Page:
9 GraphQL Security Best Practices

GraphQL has no security by default. All doors are open for the most basic attacks. Read more to learn about the exact threats and some simple strategies you can implement to get your users' data under lock and key 🔐

9 GraphQL Security Best Practices

GraphQL has been adopted by the biggest platforms - Facebook, Twitter, Github, Pinterest, Walmart - big businesses that can’t compromise on security. But even though GraphQL can be a very secure option for your API, it does not come secure out of the box. It’s actually the opposite: all doors are open even for the most novice hackers. Plus, GraphQL has its own set of considerations so if you come from REST you might have missed a few important steps!

What’s the risk

The primary categories of attacks that you must absolutely protect your application from are:

  • injections (SQL, XSS, CCS, etc) — using unexpected/random inputs to crash your application or access private data
  • access control — too loose restrictions on queries and mutation allowing anybody to take actions without the necessary role
  • brute-force attacks — submitting a shit load of (leaked) credentials with the hope of guessing correctly
  • DoS (Denial of Service) — flooding your API to make it crash
  • CSRF — induce users to perform unwanted actions by simply clicking a malicious link to your API
Note that these attacks are so basic that they can be performed automatically and at scale. In other words, regardless of the success or domain of your application, you are prone to be the target of a script running on thousands of scraped API endpoints.

Hopefully, there are some very simple strategies to protect your API. Read more to learn how you can implement them 👇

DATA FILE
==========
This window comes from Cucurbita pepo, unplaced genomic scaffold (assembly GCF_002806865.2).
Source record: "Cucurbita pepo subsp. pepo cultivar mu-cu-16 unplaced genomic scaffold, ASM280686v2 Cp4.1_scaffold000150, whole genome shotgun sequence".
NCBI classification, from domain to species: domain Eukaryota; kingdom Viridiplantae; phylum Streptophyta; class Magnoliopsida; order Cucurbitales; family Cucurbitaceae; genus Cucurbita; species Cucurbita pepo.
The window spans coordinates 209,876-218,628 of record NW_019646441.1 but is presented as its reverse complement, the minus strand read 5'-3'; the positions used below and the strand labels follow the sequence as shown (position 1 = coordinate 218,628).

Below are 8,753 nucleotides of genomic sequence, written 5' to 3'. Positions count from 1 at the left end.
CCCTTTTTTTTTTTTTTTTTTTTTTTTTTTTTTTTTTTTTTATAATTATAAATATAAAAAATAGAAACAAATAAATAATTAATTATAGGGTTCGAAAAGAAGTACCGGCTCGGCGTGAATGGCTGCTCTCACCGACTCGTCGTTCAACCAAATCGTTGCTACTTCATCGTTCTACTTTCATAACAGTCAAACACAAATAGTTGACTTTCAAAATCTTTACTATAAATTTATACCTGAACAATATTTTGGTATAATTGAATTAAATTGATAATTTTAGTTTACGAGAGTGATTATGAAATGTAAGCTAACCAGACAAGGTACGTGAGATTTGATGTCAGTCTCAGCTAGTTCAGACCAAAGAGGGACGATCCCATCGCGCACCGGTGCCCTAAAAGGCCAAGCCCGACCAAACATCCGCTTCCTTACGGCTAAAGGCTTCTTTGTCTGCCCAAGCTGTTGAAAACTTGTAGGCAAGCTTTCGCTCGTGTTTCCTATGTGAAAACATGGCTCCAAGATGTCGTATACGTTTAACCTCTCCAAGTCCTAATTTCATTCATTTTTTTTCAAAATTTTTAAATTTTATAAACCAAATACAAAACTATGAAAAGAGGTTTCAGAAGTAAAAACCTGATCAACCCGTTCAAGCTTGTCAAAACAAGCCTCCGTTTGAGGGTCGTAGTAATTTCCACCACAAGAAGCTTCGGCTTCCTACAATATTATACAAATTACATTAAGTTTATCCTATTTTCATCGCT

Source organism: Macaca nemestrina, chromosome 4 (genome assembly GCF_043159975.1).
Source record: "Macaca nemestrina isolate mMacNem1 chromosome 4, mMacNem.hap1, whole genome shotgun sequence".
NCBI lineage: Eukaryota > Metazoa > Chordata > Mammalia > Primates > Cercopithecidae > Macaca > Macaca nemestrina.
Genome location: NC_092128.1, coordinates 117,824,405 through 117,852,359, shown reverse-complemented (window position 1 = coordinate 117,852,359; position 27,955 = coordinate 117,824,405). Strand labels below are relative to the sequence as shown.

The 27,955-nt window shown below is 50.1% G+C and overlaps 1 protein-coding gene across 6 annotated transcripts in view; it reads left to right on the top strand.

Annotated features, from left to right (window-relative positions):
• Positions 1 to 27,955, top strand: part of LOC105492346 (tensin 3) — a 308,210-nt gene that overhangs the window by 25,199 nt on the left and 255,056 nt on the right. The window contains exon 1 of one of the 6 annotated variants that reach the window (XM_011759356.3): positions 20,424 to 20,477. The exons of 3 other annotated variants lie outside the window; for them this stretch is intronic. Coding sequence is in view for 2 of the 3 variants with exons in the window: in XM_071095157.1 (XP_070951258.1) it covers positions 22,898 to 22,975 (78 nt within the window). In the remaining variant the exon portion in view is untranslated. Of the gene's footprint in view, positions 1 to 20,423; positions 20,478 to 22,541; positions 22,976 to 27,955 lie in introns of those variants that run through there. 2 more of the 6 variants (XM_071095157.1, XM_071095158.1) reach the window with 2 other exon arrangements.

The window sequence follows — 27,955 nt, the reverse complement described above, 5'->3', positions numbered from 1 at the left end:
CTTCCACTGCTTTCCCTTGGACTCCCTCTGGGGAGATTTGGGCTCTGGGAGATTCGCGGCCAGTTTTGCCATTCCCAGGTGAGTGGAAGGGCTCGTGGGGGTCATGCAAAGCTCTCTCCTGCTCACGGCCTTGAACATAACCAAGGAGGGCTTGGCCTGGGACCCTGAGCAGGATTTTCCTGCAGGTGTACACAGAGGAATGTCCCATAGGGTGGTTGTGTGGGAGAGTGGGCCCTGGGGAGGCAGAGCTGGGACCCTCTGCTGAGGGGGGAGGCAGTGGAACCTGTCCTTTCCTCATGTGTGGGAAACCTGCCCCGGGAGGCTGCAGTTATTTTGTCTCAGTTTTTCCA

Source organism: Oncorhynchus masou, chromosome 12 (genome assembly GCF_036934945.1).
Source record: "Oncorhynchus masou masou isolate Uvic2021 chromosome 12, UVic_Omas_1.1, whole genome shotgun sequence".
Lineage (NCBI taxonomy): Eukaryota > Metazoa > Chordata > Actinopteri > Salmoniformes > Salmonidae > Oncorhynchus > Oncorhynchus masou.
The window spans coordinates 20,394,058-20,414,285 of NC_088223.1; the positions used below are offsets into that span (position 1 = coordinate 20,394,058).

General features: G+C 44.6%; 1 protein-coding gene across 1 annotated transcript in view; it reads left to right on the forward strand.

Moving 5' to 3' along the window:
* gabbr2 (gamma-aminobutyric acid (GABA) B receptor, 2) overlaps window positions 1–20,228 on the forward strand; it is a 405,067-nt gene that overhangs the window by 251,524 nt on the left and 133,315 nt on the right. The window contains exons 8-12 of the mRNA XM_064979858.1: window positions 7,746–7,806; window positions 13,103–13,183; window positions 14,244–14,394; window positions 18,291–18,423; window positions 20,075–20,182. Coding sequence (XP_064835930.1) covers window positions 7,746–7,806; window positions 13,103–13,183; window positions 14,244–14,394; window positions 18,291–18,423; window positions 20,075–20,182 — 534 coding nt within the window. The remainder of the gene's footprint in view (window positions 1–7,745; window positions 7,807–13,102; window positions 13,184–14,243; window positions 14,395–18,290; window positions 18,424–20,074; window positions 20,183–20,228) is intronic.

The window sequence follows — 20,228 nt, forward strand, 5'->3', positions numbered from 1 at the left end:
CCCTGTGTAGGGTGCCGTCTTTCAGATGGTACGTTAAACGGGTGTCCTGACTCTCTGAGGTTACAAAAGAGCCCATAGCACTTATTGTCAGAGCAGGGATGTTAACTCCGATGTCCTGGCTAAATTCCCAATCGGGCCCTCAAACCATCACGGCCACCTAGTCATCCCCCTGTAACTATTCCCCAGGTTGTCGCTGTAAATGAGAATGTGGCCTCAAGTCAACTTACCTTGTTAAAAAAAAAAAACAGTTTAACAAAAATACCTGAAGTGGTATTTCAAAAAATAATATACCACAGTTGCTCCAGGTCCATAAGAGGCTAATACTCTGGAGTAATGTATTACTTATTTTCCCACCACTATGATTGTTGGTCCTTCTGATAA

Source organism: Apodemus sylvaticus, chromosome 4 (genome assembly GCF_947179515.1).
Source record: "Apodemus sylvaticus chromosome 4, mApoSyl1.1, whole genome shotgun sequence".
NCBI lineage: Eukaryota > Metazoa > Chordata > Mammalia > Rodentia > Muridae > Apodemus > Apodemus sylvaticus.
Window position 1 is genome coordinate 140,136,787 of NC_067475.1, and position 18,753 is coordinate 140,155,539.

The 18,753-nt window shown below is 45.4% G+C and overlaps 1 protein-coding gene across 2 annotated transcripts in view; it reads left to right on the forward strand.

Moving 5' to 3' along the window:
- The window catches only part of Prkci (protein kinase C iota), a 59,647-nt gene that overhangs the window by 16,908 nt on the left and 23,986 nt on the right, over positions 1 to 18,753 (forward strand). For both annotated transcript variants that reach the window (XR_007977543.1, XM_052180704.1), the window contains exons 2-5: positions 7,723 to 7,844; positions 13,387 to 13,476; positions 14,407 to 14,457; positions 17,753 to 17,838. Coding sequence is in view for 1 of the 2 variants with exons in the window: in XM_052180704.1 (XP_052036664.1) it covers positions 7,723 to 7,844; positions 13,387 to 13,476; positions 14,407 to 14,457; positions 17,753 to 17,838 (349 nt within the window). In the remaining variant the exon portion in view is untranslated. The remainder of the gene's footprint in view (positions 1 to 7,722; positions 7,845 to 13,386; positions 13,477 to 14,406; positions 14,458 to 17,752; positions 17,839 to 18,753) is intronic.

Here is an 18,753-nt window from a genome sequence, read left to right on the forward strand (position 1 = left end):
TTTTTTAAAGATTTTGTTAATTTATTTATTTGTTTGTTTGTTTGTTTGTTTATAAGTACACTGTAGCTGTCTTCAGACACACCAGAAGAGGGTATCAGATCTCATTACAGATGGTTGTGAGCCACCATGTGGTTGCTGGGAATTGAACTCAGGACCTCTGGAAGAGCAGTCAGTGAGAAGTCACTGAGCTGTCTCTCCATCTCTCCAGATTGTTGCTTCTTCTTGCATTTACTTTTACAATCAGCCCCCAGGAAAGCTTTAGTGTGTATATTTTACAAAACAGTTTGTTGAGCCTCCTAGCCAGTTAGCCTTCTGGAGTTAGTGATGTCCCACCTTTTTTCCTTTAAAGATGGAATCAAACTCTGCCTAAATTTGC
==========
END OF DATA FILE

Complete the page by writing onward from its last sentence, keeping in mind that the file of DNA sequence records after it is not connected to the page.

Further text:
1. Introspection

Most attacks specific to GraphQL start from running an introspection — this is a built-in query that returns your whole data schema. Anyone can know exactly what are the valid queries and mutations of your API and send attacks accordingly until they find a breach.

This feature is enabled by default. If you can (private API) make sure that you disable it.

You can do it with your GraphQL framework (e.g. Apollo)

const server = new ApolloServer({
  typeDefs,
  resolvers,
  introspection: process.env.NODE_ENV !== 'production'
});

Or you can use a plugin like graphql-disable-introspection:

app.use("/graphql", bodyParser.json(), graphqlExpress({
	schema: myGraphQLSchema,
	validationRules: [NoIntrospection]
}));

Same thing goes with GraphiQL.

2. Limit Access control with Authorization and Authentication

Another classic API security concern is access control. In most applications, features are accessible based on your authentication status and your role (user, admin).

Not having the right authorization-check layer will expose private data and higher access features to unauthorized users, e.g. deleting an asset without the admin role.

In REST, we can use a simple middleware approach to protect all sub-routes of an API:

app.use('/api/admin', isAdmin())

In GraphQL, we can perform the same thing with the context hook:

const server = new ApolloServer({
    typeDefs,
    resolvers,
    context: async ({ req, res }) => {
        // Check authorization from the headers
        const authHeader = req.headers.authorization || '';